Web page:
David Cronenberg has achieved a fantastic psychological thriller that is dedicated to the depths of human nature. And the central question: Do we ever really know a person – no matter how long we live together with him? And who is this Tom Stall really? Like poison that is slowly distributed throughout the body spreads to supposedly within the family, the fear of people from so familiar. This fear is fueled by the ubiquitous appearing Fogarty.

A History of Violence is a film of this from slipping into outright violence and orgies, but these glorified at any time. Instead of choreographed martial arts aesthetics, the director shows the sheer violence in the form of raw and brutal fight scenes. Relentlessly, the camera is held on it, which follows the protagonist and to the deepest abyss. In this David Cronenberg lets his actors plenty of space and their relationships with each other to develop. The only way to really intense interaction of the consistently excellent actor explained. Viggo Mortensen, who became known as Aragon in The Lord of the Rings trilogy also to a wider audience, impressively demonstrates the desperate struggle of the loving family man are not on the person, before he begins to fear herself. Maria Bello as a small-town beauty convinced that learns to see herself and her marriage with new eyes. But one should emphasize the successful big screen debut by Ashton Holmes, alias Jack Stall. The youngster can be experienced at any stage of his fellow actors push into the corner. Confident and very authentic, he plays the outsider, the maverick and forcefully outlined the fine line between admiration and disgust for his father that it could tear a seemingly heart. Even Ed Harris proves once again why he is counted in Hollywood to the really good in the industry. Not to mention a charming and humorous as his cruelty, William Hurt. His appearance is clearly one of the highlights throughout the film. With indescribable lightness he mixes a little bit of Vito Corleone (Marlon Brandon as the godfather) with quite a lot of William Hurt and thereby creates a character to life that makes one’s laughing sometimes stuck in the throat. Here are they are not the dialogues that take the joke, they are the gestures, facial expressions, body language. And those who master this feat better than William Hurt. Just this perfectly proportioned blend of abysmal story, impressive presentation and dark humor make up A History of Violence put succinctly in a nutshell: Great cinema.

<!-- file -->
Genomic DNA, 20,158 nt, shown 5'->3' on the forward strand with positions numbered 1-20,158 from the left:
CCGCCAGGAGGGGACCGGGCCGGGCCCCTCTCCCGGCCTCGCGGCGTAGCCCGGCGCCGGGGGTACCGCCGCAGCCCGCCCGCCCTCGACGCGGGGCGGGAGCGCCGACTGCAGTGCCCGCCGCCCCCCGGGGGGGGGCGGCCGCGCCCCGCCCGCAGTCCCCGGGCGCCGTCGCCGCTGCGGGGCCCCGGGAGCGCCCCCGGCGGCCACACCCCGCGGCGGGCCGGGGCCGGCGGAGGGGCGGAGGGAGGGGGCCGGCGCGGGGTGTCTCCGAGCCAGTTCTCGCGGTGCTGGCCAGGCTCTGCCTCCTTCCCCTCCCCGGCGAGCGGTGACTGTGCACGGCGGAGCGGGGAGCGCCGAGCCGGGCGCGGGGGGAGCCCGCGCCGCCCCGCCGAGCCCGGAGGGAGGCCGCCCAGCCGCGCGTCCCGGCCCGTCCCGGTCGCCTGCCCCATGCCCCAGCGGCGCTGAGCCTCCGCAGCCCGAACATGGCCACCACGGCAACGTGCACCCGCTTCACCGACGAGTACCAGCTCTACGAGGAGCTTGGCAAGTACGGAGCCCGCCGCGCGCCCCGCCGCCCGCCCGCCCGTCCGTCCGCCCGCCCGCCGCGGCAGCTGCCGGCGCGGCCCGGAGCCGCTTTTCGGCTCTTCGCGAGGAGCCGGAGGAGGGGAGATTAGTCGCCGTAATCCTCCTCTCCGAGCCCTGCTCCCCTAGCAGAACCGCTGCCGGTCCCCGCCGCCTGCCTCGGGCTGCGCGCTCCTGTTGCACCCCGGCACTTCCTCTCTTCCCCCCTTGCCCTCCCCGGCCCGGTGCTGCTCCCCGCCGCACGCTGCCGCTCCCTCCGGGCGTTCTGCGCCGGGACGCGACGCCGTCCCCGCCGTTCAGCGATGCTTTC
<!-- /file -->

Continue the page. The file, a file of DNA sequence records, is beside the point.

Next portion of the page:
Title: A History of Violence Country of production: Canada Year of production: 2005 Length: 96 (Min) Distribution : Warner